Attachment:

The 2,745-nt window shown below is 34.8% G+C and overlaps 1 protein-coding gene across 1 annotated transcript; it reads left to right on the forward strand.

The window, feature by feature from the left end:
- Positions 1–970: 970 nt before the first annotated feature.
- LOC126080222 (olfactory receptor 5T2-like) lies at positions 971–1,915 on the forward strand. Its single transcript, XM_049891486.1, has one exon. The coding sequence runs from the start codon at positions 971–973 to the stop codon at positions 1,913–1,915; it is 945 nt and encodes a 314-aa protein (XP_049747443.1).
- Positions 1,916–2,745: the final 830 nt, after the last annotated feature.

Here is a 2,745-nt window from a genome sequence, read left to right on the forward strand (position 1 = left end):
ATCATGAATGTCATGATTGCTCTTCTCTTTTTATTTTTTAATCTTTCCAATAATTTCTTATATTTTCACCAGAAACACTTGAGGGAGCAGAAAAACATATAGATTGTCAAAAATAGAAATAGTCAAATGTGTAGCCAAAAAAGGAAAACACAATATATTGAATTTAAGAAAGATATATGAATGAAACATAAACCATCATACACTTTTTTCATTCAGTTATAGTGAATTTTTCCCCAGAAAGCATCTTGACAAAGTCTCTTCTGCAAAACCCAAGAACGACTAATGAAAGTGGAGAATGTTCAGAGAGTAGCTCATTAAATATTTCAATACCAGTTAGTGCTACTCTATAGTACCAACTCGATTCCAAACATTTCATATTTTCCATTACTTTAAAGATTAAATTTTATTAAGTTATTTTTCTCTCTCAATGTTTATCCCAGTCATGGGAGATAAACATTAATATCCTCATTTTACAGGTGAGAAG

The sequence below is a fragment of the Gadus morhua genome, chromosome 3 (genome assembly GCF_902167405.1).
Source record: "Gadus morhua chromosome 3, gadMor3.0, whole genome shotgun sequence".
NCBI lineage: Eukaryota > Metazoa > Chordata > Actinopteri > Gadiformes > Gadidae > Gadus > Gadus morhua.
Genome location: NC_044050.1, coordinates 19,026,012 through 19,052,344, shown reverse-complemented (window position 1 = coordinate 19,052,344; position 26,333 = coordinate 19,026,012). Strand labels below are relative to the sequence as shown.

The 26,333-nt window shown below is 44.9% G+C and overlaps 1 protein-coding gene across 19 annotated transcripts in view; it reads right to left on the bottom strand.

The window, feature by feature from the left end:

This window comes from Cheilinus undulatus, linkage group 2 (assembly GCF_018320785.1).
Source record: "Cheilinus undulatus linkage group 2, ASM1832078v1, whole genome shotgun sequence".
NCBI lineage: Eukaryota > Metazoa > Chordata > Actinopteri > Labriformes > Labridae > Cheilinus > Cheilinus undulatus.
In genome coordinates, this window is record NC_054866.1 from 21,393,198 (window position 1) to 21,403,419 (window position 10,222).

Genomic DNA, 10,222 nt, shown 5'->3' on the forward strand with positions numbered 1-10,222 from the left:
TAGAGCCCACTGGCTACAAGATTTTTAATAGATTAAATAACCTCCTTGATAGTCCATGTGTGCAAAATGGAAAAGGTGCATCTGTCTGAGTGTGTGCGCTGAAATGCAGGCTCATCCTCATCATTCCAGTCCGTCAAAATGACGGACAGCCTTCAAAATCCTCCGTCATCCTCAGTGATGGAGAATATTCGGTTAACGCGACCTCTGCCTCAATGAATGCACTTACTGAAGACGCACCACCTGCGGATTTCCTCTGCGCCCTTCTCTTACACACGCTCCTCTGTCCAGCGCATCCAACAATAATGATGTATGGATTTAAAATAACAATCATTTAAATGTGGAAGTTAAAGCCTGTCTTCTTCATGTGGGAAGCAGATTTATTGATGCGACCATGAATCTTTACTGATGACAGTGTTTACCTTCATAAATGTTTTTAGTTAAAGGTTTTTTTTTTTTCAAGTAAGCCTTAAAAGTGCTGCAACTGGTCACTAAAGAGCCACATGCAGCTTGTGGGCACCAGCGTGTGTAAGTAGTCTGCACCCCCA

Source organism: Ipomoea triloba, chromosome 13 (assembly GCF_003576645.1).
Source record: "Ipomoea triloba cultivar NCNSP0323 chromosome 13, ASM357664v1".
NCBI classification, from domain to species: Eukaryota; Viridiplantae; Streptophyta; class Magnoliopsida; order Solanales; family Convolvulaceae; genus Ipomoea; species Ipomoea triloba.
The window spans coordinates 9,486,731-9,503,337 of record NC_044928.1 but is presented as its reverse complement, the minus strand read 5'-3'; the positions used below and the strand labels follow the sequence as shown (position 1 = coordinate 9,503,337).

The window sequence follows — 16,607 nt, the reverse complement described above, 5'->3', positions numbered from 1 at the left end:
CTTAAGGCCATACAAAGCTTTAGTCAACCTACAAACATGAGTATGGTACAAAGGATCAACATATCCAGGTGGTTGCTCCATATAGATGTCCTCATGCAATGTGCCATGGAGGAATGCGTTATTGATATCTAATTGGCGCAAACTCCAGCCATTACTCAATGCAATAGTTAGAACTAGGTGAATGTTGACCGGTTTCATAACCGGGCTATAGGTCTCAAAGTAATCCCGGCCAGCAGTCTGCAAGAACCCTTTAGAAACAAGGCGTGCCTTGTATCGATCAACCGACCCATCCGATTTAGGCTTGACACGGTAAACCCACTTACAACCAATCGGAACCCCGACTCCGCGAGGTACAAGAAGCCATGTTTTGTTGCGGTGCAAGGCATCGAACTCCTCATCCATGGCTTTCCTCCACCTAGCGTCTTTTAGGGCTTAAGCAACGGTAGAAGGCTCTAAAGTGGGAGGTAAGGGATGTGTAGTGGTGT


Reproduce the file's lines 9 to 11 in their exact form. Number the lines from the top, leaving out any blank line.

Source record: "Gadus morhua chromosome 3, gadMor3.0, whole genome shotgun sequence".
NCBI lineage: Eukaryota > Metazoa > Chordata > Actinopteri > Gadiformes > Gadidae > Gadus > Gadus morhua.
Genome location: NC_044050.1, coordinates 19,026,012 through 19,052,344, shown reverse-complemented (window position 1 = coordinate 19,052,344; position 26,333 = coordinate 19,026,012). Strand labels below are relative to the sequence as shown.